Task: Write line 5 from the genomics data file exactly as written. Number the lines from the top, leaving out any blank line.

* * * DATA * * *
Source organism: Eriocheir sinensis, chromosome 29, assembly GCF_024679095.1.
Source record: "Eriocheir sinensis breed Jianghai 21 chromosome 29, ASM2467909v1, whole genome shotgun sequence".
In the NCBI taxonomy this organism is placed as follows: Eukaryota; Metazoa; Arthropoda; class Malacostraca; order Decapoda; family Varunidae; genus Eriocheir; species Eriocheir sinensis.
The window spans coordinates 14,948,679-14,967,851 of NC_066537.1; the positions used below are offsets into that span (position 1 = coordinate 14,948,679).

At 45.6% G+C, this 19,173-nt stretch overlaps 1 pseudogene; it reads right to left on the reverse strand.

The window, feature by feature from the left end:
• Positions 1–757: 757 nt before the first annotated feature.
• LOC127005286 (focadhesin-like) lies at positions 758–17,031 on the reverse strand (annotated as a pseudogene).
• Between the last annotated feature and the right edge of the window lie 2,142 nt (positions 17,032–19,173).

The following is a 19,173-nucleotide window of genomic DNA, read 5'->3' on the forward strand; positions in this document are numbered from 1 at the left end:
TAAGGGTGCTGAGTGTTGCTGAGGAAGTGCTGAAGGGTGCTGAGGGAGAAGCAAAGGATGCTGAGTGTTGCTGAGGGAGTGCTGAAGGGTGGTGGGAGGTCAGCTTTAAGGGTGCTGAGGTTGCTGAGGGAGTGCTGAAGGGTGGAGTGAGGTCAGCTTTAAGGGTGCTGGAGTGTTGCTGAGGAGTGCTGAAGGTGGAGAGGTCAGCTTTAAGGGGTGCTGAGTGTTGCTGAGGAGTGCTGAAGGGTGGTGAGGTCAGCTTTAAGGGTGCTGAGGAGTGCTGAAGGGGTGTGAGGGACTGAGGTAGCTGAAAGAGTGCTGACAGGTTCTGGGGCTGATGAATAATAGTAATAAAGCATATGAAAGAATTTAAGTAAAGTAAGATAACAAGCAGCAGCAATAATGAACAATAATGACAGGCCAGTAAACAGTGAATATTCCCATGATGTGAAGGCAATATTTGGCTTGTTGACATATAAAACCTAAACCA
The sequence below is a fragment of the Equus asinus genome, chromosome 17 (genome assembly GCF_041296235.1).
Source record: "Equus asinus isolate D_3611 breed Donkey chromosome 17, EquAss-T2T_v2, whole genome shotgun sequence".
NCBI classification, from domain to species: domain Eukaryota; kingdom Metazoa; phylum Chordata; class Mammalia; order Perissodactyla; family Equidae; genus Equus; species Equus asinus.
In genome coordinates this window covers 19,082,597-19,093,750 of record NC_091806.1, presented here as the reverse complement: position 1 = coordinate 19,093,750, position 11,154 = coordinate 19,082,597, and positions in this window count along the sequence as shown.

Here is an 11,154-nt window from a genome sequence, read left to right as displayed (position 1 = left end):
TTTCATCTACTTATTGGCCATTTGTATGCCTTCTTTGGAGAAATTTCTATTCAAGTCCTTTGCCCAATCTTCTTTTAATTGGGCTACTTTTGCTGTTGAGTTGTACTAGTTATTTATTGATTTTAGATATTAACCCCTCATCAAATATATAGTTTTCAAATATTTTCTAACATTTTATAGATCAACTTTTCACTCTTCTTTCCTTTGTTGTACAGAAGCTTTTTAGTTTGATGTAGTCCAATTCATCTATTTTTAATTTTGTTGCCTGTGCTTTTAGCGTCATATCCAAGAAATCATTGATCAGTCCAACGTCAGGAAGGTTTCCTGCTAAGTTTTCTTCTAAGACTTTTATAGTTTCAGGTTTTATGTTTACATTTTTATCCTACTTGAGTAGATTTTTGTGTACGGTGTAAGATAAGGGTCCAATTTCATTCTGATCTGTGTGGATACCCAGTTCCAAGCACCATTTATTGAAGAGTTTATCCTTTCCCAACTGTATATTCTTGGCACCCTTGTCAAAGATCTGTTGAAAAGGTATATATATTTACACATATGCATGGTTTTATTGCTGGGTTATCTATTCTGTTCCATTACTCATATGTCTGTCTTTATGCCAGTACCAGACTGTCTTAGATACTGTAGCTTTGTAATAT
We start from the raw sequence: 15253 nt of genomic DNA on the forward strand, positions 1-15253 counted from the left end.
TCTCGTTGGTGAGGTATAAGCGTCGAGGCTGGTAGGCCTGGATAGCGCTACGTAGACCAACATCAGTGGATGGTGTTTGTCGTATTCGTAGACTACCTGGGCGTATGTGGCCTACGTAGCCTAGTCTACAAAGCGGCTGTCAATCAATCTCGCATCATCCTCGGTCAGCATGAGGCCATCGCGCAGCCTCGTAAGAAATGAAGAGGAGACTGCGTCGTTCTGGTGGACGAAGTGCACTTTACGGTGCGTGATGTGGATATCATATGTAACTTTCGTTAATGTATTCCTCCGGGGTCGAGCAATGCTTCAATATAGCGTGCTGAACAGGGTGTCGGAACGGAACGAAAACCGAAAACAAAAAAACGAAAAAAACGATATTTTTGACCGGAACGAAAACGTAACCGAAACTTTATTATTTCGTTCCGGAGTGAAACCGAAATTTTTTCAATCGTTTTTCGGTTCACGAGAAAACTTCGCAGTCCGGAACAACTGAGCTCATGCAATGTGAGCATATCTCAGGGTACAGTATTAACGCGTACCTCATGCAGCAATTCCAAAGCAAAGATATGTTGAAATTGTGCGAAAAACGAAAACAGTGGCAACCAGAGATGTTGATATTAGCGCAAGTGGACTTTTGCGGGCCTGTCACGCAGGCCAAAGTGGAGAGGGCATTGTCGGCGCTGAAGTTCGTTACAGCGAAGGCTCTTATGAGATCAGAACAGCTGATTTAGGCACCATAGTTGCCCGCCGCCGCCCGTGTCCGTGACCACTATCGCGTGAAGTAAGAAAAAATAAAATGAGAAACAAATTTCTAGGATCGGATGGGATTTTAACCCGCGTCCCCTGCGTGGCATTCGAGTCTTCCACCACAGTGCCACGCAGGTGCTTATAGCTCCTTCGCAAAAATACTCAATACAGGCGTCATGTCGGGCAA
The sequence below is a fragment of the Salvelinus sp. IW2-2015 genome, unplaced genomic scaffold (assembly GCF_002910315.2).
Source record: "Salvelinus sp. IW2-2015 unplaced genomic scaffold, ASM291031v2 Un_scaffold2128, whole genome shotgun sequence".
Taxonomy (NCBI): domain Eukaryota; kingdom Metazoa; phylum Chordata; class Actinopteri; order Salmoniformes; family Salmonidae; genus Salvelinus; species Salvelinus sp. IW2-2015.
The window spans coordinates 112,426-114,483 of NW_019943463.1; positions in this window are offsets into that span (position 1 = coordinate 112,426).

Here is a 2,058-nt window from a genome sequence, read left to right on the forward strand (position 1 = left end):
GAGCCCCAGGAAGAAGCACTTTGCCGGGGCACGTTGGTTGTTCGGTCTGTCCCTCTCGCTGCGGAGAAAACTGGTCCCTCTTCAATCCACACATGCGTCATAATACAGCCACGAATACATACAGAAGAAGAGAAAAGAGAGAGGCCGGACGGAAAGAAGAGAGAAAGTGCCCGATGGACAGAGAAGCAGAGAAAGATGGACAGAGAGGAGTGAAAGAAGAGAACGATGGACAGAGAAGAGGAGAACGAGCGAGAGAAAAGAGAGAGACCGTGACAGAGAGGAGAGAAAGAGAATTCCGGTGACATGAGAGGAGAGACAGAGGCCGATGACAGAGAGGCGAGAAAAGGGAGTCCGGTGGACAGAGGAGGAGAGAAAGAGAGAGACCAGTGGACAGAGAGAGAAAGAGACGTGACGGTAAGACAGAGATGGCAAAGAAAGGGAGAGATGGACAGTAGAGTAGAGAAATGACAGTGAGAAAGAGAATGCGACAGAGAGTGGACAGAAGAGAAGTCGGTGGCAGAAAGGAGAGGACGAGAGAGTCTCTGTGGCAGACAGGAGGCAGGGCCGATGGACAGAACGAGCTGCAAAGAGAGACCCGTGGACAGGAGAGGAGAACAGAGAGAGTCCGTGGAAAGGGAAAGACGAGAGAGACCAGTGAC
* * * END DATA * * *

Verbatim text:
At 45.6% G+C, this 19,173-nt stretch overlaps 1 pseudogene; it reads right to left on the reverse strand.